There were two applications before the court in relation to one case involving very young siblings: an application to extend the interim care order (ICO) by 28 days and a question as to paternity based on DNA results.
In late 2022, the Child and Family Agency (CFA) brought an application before the court to extend the interim care order. The court was informed that the mother was consenting to the extension, however the purported father had provided no instructions to his legal representative.
The second application was brought by the CFA under section 47 of the Child Care Act 1991. This was to remove the second-named respondent from the proceedings as a question concerning paternity had now arisen. The lawyer for the father told the court that if the application was proceeding he would be making submissions as he felt the application was brought incorrectly. He said the CFA should bring their application under the District Court Rules and not under section 47.
The court was informed that although the second named respondent (purported father) had been engaging fully with social services to date and was on a journey towards family reunification he had not been able to fully instruct his legal team on this issue and therefore they would be asking the court to adjourn the matter along with the ICO.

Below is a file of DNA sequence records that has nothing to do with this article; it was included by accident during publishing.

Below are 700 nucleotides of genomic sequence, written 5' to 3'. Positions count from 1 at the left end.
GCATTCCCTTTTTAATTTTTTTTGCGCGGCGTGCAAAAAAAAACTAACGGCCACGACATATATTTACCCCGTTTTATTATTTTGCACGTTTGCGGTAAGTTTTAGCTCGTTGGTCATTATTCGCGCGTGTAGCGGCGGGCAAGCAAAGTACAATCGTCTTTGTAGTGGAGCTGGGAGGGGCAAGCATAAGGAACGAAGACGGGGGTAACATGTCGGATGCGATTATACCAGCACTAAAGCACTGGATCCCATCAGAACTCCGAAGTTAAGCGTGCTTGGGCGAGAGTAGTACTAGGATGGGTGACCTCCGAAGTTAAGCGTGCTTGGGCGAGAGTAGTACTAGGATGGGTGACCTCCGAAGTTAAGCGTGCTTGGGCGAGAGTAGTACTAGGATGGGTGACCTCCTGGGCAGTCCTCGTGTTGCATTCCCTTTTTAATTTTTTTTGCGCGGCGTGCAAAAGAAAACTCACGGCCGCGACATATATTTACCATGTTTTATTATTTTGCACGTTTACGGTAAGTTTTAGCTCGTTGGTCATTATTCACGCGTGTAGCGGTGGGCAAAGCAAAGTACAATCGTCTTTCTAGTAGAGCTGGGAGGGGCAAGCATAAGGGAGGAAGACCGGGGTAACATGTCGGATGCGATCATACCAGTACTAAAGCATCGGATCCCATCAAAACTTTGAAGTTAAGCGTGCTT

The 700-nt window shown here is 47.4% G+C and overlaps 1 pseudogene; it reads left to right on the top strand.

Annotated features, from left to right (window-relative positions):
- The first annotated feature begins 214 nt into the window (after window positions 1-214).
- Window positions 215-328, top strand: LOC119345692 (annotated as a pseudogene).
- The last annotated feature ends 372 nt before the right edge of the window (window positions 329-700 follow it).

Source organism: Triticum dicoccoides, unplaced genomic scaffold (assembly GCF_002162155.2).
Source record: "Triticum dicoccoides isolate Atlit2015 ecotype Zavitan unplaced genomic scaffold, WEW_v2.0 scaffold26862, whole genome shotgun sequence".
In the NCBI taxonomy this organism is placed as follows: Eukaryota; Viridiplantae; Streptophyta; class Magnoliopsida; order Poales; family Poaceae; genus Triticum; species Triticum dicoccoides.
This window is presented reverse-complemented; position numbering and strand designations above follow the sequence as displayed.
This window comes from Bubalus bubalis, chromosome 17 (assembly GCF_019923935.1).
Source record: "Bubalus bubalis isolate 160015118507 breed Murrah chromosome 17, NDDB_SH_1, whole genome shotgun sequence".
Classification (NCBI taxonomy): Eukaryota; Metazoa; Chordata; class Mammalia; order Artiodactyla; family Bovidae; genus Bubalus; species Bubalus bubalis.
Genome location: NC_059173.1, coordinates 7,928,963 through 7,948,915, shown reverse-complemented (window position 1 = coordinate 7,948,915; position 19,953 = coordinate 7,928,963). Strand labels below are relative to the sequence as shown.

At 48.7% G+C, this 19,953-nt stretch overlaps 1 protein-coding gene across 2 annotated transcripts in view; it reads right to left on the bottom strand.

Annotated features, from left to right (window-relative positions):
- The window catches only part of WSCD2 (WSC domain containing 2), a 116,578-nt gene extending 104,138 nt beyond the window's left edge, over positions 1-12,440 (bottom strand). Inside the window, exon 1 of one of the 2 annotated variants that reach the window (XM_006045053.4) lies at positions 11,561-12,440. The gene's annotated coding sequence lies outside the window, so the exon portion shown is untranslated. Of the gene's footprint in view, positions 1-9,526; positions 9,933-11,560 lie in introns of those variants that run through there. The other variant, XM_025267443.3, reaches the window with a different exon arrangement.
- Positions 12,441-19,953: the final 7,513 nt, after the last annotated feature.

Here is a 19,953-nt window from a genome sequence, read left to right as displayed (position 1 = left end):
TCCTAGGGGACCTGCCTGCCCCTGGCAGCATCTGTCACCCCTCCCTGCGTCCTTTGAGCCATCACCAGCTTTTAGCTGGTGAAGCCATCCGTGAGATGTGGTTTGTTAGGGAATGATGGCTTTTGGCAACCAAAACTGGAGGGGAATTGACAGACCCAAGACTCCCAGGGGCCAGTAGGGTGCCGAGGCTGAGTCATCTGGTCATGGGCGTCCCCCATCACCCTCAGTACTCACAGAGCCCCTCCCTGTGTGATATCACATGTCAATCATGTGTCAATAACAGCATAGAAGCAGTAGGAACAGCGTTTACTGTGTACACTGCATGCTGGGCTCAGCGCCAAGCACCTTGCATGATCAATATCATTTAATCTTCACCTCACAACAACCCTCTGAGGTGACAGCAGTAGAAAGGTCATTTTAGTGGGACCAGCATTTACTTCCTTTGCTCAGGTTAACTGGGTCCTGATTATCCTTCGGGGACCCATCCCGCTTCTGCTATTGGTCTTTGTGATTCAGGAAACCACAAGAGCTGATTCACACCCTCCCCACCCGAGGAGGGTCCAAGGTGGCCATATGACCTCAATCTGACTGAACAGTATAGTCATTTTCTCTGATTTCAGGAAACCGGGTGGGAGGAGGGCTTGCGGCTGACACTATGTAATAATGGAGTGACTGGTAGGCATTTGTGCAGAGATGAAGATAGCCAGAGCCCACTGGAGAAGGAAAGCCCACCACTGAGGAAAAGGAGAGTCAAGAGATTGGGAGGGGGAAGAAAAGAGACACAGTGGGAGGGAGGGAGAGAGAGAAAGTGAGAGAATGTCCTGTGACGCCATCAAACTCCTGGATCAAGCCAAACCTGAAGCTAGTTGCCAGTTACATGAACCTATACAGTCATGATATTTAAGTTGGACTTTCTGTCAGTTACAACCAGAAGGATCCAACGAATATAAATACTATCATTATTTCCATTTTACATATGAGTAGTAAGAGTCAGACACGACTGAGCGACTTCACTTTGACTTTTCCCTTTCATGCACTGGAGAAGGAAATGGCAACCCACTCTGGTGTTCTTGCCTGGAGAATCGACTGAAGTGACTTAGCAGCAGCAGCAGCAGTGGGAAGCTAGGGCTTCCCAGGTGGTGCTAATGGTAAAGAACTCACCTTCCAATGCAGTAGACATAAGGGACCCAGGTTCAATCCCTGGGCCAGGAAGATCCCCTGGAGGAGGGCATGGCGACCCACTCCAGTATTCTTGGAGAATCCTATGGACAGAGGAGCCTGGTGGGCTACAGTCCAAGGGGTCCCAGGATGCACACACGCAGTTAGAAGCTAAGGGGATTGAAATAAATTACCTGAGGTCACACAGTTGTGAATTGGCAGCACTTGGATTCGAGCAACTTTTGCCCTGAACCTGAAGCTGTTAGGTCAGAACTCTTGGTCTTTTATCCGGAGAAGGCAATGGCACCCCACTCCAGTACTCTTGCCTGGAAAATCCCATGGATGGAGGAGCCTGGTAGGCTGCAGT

The court was told that mother had identified another potential person who could be the father of the children.
The legal representative for the father said that whilst section 47 was a very wide and all-encompassing provision it should not be used in this instance. In addition, he said there was nobody in court to provide the evidence of the results.
The judge said he could not unsee test results that were before him on the screen and he asked “why are they on my screen?”. The lawyer for the father said that this was a live and ongoing issue and he said that the consideration of his client’s status should be held over.
The CFA solicitor told the judge they were not going to move the application today to remove the second named respondent from the proceedings and sought a two-week adjournment.
A question also arose that the potential other father was now entitled to be on notice of the proceedings.
The mother’s lawyer said she was consenting on a without prejudice basis to the ICO being extended for 28 days. She also said she was supporting the views of the father’s lawyer. She said he had been involved in the children’s lives and was not a stranger to them. The mother wanted him to continue to be in their lives and he had been involved in the journey to reunification.
The CFA made a point that there were constitutional implications in that the Act provided that the parents should be the respondents as per the constitutional set up. The judge agreed there were constitutional implications.
The judge extended the ICO for a further period of 28 days. He adjourned the section 47 application until later in the month. He gave liberty to the CFA to bring another application if necessary.